and Justice, by the Blip of a
By BARNABY J. FEDER
Since the World
Trade Center bombing in 1993, Dr. Lawrence A.
Farwell has been arguing that terrorist
operations can be investigated through careful
monitoring of the brain waves emitted by
suspects during interrogation. The claim did
not get very far with the Federal Bureau of
Investigation or any other major law
enforcement agency then.
Now, since the Sept. 11 terrorist
attacks, Dr. Farwell and a number of
supporters are pressing for a much more
Their effort is another instance
of the typical innovator's natural impulse to
dress up old visions in front- page news. But
Dr. Farwell's investigative technique, which
he likes to call brain fingerprinting, may
also be seen as a typical story of conflict
over how to develop real-world applications
from promising bodies of research.
Dr. Farwell's concept is an
offspring of a vast body of research on the
electrical activity of the brain. Most of the
research has focused on easily observed
phenomena like alpha and beta waves, which
have been respectively linked to activities
including sleep and heightened alertness. But
one subset beginning in the mid-1960's homed
in on extremely brief electrical wave patterns
associated with recognition of familiar
sounds, smells and sights.
The most widely studied of such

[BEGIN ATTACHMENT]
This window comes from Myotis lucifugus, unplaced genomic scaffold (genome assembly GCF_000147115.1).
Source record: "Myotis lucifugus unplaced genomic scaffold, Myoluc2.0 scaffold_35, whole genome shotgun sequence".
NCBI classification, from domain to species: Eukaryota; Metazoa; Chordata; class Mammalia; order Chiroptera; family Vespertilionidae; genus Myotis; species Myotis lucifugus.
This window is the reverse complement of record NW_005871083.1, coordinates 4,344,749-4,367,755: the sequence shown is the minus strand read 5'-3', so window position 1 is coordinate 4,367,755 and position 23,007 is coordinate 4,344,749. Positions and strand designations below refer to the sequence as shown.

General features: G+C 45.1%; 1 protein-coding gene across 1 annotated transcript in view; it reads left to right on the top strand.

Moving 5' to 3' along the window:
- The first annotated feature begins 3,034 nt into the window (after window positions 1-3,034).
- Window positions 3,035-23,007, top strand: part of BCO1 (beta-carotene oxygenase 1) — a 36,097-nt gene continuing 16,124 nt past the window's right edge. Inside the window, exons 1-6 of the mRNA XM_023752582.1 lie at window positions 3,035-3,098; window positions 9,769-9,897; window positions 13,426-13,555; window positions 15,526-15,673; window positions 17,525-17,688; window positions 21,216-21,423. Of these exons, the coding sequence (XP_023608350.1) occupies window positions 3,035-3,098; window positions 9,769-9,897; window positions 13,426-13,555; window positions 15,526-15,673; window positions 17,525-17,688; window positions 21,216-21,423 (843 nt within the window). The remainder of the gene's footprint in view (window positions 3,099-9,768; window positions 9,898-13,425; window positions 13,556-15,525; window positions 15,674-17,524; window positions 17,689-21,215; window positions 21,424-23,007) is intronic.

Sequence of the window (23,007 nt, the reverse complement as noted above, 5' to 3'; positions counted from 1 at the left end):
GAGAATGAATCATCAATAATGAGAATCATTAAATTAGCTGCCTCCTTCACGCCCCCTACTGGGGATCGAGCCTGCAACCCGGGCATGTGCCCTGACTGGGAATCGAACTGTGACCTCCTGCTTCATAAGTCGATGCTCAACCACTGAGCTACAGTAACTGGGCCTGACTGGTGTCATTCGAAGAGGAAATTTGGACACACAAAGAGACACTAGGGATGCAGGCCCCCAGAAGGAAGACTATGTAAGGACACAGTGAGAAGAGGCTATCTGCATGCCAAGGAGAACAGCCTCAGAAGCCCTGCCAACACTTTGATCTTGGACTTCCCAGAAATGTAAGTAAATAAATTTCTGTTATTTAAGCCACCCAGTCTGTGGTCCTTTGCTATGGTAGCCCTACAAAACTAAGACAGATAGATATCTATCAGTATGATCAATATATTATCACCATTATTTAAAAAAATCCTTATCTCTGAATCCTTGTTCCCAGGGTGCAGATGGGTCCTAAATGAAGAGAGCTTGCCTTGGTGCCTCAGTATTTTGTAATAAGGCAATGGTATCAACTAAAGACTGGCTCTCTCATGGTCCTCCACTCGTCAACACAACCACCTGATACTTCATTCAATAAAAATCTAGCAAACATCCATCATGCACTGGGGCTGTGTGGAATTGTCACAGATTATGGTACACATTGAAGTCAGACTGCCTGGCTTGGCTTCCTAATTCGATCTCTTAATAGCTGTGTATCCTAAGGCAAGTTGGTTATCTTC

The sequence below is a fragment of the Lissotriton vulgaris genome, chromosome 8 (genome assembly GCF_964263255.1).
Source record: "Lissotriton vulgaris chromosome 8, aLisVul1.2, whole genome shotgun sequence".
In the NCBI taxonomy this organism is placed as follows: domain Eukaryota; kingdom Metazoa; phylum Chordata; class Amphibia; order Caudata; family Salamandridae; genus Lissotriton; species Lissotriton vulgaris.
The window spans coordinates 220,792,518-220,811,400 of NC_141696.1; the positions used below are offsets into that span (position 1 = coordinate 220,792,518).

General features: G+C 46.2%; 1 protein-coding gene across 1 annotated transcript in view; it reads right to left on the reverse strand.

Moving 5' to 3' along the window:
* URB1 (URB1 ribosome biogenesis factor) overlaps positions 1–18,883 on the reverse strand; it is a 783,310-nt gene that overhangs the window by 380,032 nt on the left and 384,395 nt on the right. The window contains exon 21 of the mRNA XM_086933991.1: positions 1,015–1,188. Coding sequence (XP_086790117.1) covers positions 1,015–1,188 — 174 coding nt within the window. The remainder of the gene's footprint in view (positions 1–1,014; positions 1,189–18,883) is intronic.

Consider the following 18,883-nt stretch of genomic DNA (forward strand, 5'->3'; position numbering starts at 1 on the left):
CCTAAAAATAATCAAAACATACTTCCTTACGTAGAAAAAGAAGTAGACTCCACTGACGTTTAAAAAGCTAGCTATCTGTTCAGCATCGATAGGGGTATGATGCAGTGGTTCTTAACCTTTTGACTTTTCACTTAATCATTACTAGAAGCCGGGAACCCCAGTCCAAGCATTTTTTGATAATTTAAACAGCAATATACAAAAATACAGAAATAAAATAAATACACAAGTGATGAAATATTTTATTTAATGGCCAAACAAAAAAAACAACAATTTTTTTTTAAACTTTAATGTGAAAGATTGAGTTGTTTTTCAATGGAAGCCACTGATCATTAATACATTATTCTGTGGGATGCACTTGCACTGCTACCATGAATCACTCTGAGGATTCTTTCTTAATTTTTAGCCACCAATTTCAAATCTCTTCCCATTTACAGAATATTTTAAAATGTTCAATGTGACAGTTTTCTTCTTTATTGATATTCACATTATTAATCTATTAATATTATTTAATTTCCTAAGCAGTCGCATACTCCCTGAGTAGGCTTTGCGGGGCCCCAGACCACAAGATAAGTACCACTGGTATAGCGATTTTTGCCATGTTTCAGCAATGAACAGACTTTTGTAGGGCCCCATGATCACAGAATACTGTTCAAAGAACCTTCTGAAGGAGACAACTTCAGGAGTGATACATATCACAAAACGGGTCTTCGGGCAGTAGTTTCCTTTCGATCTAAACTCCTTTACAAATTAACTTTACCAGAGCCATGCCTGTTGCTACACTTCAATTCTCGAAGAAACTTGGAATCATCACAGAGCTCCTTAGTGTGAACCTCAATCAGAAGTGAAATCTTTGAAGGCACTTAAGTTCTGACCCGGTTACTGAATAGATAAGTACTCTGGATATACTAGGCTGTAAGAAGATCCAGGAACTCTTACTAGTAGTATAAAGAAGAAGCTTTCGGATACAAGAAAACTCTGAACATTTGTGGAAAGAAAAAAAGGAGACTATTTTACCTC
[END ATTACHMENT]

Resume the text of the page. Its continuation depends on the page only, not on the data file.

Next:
event-related changes is a split-second bump
in electrical activity that starts anywhere
from 300 milliseconds to 800 milliseconds
after a recognized stimulus. Many researchers
have studied how the bump, called p300,
appears to be affected by various diseases of
the brain. Some have pondered how it may be
used to help severely disabled people control
computers. Starting in the 1980's, Dr. Farwell
and a few other neuroscientists began
exploring whether the phenomenon could be used
to detect concealed knowledge.
One reason for their interest is
that the most widely used lie detectors, known
as polygraphs, have long been considered an
embarrassment by many scientists. Polygraphy
measures a suite of physical reactions to
interrogation. The underlying premise is that
people being questioned about crimes in which
they were involved will involuntarily exhibit
telltale increases in their pulse, blood
pressure, breathing rate and sweat levels.
But polygraphy has been under fire
ever since it was invented in the 1920's.
Supporters say that experience in framing
questions and the constant improvement in the
monitoring equipment has made polygraphy
highly reliable. Critics say such testing is
flawed because it measures emotion rather than
knowledge. They say the guilty can train
themselves to respond in ways that deceive
their questioners while many easily flustered
people have been wrongly branded as guilty.
In 1988, Congress barred most
businesses from using polygraphy or any other
lie detection device to screen job applicants.
The law left businesses free to ask employees
to take such tests in connection with a
specific loss but companies cannot fire or
demote an employee who refuses.
"The diagnostic value of this type
of testing is no more than that of astrology
or tea-leaf reading," said Dr. Drew C.
Richardson, a psychologist who formerly headed
the F.B.I.'s research laboratory at Quantico,
Va., and its unit overseeing chemical and
biological warfare threats.
Dr. Richardson is among those who
has believed for many years that measuring
brain waves is a far better alternative. He
recently left the F.B.I. to join Human Brain
Science, a company in Fairfield, Iowa,
founded by Dr. Farwell, who began researching
p300 waves in the mid- 1980's as a graduate
student at the University of Illinois.
Dr. Farwell caught Dr.
Richardson's attention in 1993 with an
experiment that correctly identified 11 F.B.I.